3. Listen to and talk with your child, but don’t back down.
“The child wants you to value and respect him or her, not necessarily his or her ideas,” Sister Margaret told me. “Be willing to listen with real attention to the child’s point of view, but do not back down from your own principles. The child really does expect (and want!) you to hold on to your values! If you don’t, they get very confused, if not shattered!”

4. Prayer is the parents’ best companion.
“Give God the benefit of the doubt!” says Sister Margaret. “God knows your child through and through. Just as God has been there for you in times of questioning, God will be there for your child and is well able to deal with your child’s questions or failures.” Of course, she added, “God’s timing is not always — or even usually — our timing. God has much more patience than we will ever have. Let God speak to your child in a way that is perfectly ‘tuned’ to him or her. God’s voice is much more persuasive than a parent’s harangue.”

“It’s easy to give advice I myself don’t have to follow,” Sister Margaret added. “I stand in awe of parents and their courage and love.”

Eight more ways to help your away-at-college child stay connected to our faith

Sister Margaret filled in the big picture. Kerry Weber offered more specific suggestions of what parents can do.

As I mentioned, Weber is the author of Keeping the Faith: Prayers for College Students, which was recently published by Twenty-Third Publications. In Keeping the Faith she offers contemporary, original prayers (but includes some of the traditional Catholic standards as well) covering a wide range of real situations in a student’s life, everything from expressing gratitude for a good roommate to dealing with homesickness, a crisis in faith, resisting peer pressure, discerning a career, facing academic pressure, and much more. It’s a small, powerful book meant to be prayed by the student — but even more, to help spark a student’s own prayer life, to give them words and inspiration to help them speak with God in their own words about what they are feeling, thinking, and experiencing. Giving a copy to your child would be a great way to help keep him or her connected to the faith.

That’s my first suggestion and recommendation. Weber added seven more:

  • Encourage your child to introduce himself or herself to others after Mass or to attend after-Mass events in an effort to meet people who may be interested in attending Mass together in the future.
  • Encourage your child to inquire about the different types of Masses at their college. Colleges often have guitar Masses that are especially crowded and it can be a good way to meet people, as well.
  • Encourage your child to become a Eucharistic minister, lector, choir member, or altar server at their college. It’s a good way to meet a new group of people and a chance to participate in Mass in a new way.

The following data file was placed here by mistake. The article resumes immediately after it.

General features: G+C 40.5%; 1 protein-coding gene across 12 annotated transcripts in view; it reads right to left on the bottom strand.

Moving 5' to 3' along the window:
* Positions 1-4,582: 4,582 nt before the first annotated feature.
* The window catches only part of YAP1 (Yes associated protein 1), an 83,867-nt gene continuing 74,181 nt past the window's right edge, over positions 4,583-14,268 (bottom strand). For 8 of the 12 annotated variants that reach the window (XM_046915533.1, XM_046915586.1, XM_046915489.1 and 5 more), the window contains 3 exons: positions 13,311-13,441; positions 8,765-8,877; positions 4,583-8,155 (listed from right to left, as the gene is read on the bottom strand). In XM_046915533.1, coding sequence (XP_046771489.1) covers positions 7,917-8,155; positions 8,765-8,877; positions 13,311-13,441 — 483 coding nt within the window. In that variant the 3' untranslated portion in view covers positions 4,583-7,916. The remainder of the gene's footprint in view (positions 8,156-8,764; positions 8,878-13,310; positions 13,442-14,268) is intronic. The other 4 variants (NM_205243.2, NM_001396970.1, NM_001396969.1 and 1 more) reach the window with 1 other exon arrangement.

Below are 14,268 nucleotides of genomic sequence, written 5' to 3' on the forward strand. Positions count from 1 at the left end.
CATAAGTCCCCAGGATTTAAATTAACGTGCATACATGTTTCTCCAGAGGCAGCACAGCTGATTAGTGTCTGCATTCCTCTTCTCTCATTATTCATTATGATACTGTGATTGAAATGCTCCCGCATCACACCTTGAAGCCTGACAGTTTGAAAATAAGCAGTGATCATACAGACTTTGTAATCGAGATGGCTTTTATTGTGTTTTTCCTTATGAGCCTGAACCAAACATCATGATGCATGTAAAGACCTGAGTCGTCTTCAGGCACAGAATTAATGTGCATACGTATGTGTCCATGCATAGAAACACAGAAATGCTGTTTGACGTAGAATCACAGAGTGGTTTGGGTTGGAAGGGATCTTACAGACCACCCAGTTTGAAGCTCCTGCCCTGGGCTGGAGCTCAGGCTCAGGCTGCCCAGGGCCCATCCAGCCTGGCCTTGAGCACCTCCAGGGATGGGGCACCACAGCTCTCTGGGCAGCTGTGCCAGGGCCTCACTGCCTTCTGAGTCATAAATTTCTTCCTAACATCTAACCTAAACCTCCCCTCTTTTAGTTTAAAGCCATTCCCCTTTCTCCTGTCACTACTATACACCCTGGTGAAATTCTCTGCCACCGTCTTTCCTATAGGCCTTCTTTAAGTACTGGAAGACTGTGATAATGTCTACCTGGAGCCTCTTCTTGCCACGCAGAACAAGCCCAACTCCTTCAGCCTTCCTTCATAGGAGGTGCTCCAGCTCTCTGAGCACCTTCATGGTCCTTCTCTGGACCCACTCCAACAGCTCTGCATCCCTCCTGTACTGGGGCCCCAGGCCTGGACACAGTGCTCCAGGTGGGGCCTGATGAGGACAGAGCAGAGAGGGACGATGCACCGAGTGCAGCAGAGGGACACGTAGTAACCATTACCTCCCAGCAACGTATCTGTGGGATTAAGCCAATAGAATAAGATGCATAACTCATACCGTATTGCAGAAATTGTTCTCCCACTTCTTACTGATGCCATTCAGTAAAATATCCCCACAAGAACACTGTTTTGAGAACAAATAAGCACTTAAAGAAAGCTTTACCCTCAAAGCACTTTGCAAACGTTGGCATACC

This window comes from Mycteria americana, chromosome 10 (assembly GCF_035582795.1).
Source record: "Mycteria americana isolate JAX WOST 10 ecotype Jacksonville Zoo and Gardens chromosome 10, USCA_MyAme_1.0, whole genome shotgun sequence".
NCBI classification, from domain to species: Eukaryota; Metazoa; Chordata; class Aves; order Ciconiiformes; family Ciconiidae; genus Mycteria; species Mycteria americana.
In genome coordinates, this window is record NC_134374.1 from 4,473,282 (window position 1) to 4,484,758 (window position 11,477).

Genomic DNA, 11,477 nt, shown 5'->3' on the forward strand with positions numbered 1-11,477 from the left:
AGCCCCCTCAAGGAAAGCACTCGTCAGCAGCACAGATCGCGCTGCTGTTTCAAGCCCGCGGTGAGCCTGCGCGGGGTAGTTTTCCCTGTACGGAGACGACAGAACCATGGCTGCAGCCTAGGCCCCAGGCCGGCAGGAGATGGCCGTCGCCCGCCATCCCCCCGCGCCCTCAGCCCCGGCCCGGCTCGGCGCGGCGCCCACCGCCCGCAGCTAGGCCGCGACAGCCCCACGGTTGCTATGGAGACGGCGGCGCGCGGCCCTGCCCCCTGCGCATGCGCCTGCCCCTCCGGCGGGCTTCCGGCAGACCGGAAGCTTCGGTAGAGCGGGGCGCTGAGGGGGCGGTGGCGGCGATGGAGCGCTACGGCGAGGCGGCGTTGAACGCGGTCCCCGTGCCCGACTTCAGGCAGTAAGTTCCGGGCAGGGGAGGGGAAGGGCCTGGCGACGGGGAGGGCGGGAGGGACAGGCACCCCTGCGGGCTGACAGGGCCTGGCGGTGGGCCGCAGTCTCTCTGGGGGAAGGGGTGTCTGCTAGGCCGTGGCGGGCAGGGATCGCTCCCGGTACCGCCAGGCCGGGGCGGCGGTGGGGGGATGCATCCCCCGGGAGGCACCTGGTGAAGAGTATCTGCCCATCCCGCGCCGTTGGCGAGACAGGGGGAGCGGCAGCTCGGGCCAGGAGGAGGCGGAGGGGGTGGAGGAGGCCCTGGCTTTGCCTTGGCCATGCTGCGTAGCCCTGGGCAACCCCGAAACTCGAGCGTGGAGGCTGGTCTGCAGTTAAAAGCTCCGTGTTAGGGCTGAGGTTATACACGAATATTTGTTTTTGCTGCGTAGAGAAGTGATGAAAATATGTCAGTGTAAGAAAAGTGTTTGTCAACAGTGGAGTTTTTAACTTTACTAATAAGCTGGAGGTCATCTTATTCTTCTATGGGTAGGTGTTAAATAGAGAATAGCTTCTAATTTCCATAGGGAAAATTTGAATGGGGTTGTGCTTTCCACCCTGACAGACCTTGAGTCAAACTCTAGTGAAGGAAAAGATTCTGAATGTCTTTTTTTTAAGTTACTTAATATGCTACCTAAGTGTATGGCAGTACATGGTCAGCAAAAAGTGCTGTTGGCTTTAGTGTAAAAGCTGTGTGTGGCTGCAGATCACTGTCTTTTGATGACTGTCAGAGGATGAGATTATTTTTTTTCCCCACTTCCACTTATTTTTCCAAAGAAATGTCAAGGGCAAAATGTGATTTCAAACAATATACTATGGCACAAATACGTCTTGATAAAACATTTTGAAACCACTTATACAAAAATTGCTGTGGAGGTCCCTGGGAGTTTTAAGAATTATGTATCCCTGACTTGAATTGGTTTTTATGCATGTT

• Let your child know it’s OK to look for a parish in the surrounding neighborhood, if he or she is not comfortable at or has a scheduling conflict with the Masses on campus.
  • Let your child know that you’re praying for him or her in a way that makes them feel loved. Give them a small prayer card or medal or a stone from a holy place, etc. — something that symbolizes the faith in a way that isn’t showy. Your child may throw it in a drawer for a while, but may come across it again at just the right time and find that it is a reminder of the faith and of your faith in him or her.
  • Encourage your child to find new ways to pray — while running, hiking, camping, before studying.
  • Encourage your child to explore volunteer opportunities through campus ministry. Often, there are many service groups that are filled with members looking to incorporate spirituality and service.

Wise words and excellent suggestions from Sister Margaret Palliser and Kerry Weber. My thanks to them both! As in everything else in parenting, however, there are no guarantees. In the end, living our own faith as authentically as we can, loving our children and letting them know by our actions that we love them, staying true in our own beliefs even as we discuss different ideas with our kids, and then leaving it all in God’s hands — that’s the very best we can do.

And in that regard Sister Margaret suggested some questions parents might bring to their own prayer:

  • Do I believe that God wants to take care of my child?
  • Do I believe that God knows what’s best for my child?
  • Do I believe that God will not give up on my child?
  • Do I really believe what I believe?

Being able to answer those questions affirmatively may just be the tonic we parents need to sleep through the night.

Please let me know what you think about all this. How do you help keep your away-at-college child connected to the faith? I’d love to hear your thoughts. CD

Prayer petitions for a parent with an away-at-college child

O loving God, help me to adjust to the new ways of “caring for” my child that are appropriate to this stage of his/her life. Help me to discern how I am needed now, and help me to find new ways to give my child support and confidence.

Give me patience as my child and I establish new routines and ways to be present to each other in love and trust; give me understanding to realize that his/ her new routines will likely be different from ones I may have chosen when I was that age.

Protect and guard my child in the midst of the challenges and temptations that surround all young people today. Grant him/her greater courage than I myself might have in standing up for your truth amid challenges to my faith.

Provide good friends, confidants, and mentors for my child during this time of growth and transition. Help me to let go of my own need to be such to my child, for I realize that these are roles that others must play during these college years.

Allow me to pass on to my child something of the strength and courage and grace You have given to me in my experience of being a parent. Amen.